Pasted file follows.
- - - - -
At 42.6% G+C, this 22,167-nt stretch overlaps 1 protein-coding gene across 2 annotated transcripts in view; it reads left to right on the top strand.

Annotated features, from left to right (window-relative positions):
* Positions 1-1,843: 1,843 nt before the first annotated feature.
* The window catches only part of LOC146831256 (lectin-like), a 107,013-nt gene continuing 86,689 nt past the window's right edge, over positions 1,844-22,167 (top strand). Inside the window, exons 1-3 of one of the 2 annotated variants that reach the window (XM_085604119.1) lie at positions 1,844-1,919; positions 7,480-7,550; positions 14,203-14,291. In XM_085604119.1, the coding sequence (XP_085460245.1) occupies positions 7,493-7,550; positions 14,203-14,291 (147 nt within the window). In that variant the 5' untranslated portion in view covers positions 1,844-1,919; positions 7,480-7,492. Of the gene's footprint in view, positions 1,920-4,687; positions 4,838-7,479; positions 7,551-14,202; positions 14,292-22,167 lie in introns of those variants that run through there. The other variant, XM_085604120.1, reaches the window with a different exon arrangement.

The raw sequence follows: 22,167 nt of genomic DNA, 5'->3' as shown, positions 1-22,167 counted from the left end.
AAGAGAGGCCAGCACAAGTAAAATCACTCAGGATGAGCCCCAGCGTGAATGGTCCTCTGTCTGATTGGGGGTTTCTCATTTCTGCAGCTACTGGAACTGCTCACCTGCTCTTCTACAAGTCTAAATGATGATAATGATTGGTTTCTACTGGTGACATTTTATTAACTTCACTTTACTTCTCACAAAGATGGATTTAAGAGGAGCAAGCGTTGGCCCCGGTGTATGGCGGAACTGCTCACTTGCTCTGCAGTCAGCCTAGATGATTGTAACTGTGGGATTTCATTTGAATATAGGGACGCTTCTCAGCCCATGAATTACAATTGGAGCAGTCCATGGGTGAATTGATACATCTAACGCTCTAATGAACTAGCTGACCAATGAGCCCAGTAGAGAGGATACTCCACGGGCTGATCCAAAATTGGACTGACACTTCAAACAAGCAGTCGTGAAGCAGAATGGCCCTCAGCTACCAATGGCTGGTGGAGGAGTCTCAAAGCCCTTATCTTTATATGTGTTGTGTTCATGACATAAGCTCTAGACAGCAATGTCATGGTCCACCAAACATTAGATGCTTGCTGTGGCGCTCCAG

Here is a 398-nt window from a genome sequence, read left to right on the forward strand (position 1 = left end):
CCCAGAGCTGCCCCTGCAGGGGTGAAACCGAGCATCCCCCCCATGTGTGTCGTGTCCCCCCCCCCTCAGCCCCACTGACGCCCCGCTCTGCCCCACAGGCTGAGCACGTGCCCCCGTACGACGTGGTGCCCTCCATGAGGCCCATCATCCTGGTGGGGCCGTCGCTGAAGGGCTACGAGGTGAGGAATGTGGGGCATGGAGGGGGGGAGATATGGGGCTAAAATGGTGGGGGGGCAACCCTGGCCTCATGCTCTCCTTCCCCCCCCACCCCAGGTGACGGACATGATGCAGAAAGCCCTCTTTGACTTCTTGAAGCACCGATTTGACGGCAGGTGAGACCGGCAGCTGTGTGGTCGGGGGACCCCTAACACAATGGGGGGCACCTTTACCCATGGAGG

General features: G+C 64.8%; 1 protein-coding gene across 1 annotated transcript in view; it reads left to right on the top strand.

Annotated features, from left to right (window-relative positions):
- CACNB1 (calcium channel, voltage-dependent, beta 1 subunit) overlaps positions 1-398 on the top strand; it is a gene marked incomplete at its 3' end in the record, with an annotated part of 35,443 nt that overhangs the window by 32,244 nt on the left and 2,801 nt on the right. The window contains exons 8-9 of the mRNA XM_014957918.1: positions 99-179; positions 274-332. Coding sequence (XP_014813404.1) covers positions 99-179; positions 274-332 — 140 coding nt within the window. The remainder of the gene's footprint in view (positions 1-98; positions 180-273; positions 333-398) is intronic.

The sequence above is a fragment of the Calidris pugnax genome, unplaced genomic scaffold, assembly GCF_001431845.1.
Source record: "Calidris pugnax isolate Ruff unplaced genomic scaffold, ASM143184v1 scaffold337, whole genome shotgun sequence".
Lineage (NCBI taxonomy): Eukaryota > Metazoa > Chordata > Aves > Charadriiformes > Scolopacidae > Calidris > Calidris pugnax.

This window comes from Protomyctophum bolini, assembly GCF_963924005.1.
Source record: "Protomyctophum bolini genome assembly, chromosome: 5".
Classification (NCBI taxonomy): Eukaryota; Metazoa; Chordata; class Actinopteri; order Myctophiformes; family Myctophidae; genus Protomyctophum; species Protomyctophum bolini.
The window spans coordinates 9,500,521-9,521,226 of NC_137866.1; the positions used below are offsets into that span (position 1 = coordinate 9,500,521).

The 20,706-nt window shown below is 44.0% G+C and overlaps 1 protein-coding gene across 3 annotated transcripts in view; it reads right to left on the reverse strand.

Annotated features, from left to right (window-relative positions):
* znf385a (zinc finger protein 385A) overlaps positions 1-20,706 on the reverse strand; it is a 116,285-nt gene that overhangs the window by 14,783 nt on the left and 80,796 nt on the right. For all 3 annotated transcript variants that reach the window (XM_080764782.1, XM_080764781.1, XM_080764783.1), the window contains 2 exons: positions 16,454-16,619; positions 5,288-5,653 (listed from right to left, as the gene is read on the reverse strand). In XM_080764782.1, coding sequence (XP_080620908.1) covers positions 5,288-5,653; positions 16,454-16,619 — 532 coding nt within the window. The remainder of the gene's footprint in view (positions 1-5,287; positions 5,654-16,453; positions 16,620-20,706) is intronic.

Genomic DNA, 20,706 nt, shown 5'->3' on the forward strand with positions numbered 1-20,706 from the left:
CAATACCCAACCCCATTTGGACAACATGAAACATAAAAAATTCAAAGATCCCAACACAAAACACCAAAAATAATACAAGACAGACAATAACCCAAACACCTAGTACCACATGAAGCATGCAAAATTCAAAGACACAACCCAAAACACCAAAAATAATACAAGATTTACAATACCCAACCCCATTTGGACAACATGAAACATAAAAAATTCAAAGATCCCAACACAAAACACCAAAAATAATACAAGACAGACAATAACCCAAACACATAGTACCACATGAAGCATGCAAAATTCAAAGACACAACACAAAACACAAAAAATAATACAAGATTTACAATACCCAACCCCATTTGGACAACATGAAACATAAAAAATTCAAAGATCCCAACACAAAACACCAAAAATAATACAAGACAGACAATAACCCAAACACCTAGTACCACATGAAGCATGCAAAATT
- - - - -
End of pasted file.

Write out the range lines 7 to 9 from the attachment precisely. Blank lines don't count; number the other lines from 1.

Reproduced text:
Here is a 398-nt window from a genome sequence, read left to right on the forward strand (position 1 = left end):
CCCAGAGCTGCCCCTGCAGGGGTGAAACCGAGCATCCCCCCCATGTGTGTCGTGTCCCCCCCCCCTCAGCCCCACTGACGCCCCGCTCTGCCCCACAGGCTGAGCACGTGCCCCCGTACGACGTGGTGCCCTCCATGAGGCCCATCATCCTGGTGGGGCCGTCGCTGAAGGGCTACGAGGTGAGGAATGTGGGGCATGGAGGGGGGGAGATATGGGGCTAAAATGGTGGGGGGGCAACCCTGGCCTCATGCTCTCCTTCCCCCCCCACCCCAGGTGACGGACATGATGCAGAAAGCCCTCTTTGACTTCTTGAAGCACCGATTTGACGGCAGGTGAGACCGGCAGCTGTGTGGTCGGGGGACCCCTAACACAATGGGGGGCACCTTTACCCATGGAGG

General features: G+C 64.8%; 1 protein-coding gene across 1 annotated transcript in view; it reads left to right on the top strand.